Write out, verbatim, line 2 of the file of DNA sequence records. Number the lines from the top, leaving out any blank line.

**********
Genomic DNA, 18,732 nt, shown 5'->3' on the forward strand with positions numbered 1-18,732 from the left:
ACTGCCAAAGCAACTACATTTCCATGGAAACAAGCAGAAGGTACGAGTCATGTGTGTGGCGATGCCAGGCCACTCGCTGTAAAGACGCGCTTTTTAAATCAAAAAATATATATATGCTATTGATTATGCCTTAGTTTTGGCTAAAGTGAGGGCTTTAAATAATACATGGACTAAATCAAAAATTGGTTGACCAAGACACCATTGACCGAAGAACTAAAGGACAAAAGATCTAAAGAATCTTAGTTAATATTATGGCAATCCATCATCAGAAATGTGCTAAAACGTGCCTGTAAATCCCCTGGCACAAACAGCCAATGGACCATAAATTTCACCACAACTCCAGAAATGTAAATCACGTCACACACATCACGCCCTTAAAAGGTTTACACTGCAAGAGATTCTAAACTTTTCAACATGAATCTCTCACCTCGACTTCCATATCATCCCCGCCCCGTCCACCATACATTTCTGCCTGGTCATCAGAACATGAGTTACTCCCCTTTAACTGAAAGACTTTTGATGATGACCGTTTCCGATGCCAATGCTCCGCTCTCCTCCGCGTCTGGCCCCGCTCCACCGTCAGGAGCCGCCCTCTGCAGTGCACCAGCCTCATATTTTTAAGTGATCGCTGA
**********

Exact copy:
ACTGCCAAAGCAACTACATTTCCATGGAAACAAGCAGAAGGTACGAGTCATGTGTGTGGCGATGCCAGGCCACTCGCTGTAAAGACGCGCTTTTTAAATCAAAAAATATATATATGCTATTGATTATGCCTTAGTTTTGGCTAAAGTGAGGGCTTTAAATAATACATGGACTAAATCAAAAATTGGTTGACCAAGACACCATTGACCGAAGAACTAAAGGACAAAAGATCTAAAGAATCTTAGTTAATATTATGGCAATCCATCATCAGAAATGTGCTAAAACGTGCCTGTAAATCCCCTGGCACAAACAGCCAATGGACCATAAATTTCACCACAACTCCAGAAATGTAAATCACGTCACACACATCACGCCCTTAAAAGGTTTACACTGCAAGAGATTCTAAACTTTTCAACATGAATCTCTCACCTCGACTTCCATATCATCCCCGCCCCGTCCACCATACATTTCTGCCTGGTCATCAGAACATGAGTTACTCCCCTTTAACTGAAAGACTTTTGATGATGACCGTTTCCGATGCCAATGCTCCGCTCTCCTCCGCGTCTGGCCCCGCTCCACCGTCAGGAGCCGCCCTCTGCAGTGCACCAGCCTCATATTTTTAAGTGATCGCTGA